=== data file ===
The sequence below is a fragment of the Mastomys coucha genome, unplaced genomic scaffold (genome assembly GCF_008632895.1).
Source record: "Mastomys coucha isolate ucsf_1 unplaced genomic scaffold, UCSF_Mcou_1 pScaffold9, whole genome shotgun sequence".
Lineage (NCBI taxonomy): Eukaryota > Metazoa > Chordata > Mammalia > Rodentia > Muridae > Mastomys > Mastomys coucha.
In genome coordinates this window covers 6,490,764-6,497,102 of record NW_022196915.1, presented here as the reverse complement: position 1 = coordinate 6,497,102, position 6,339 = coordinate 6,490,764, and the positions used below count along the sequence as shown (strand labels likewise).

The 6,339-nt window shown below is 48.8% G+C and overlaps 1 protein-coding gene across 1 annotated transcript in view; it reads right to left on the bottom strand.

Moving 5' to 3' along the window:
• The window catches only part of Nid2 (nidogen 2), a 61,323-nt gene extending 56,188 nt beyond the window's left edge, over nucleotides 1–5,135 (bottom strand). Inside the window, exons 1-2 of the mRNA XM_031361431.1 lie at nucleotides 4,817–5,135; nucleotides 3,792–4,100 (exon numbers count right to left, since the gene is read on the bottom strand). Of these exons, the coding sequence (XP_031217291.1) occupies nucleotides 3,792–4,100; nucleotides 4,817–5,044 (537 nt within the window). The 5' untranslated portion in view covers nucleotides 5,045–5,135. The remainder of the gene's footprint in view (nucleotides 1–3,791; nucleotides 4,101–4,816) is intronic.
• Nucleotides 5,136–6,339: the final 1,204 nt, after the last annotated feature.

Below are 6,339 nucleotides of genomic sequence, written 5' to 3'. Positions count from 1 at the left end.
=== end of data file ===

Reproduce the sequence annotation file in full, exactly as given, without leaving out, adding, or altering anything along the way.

The sequence below is a fragment of the Mastomys coucha genome, unplaced genomic scaffold (genome assembly GCF_008632895.1).
Source record: "Mastomys coucha isolate ucsf_1 unplaced genomic scaffold, UCSF_Mcou_1 pScaffold9, whole genome shotgun sequence".
Lineage (NCBI taxonomy): Eukaryota > Metazoa > Chordata > Mammalia > Rodentia > Muridae > Mastomys > Mastomys coucha.
In genome coordinates this window covers 6,490,764-6,497,102 of record NW_022196915.1, presented here as the reverse complement: position 1 = coordinate 6,497,102, position 6,339 = coordinate 6,490,764, and the positions used below count along the sequence as shown (strand labels likewise).

The 6,339-nt window shown below is 48.8% G+C and overlaps 1 protein-coding gene across 1 annotated transcript in view; it reads right to left on the bottom strand.

Moving 5' to 3' along the window:
• The window catches only part of Nid2 (nidogen 2), a 61,323-nt gene extending 56,188 nt beyond the window's left edge, over nucleotides 1–5,135 (bottom strand). Inside the window, exons 1-2 of the mRNA XM_031361431.1 lie at nucleotides 4,817–5,135; nucleotides 3,792–4,100 (exon numbers count right to left, since the gene is read on the bottom strand). Of these exons, the coding sequence (XP_031217291.1) occupies nucleotides 3,792–4,100; nucleotides 4,817–5,044 (537 nt within the window). The 5' untranslated portion in view covers nucleotides 5,045–5,135. The remainder of the gene's footprint in view (nucleotides 1–3,791; nucleotides 4,101–4,816) is intronic.
• Nucleotides 5,136–6,339: the final 1,204 nt, after the last annotated feature.

Below are 6,339 nucleotides of genomic sequence, written 5' to 3'. Positions count from 1 at the left end.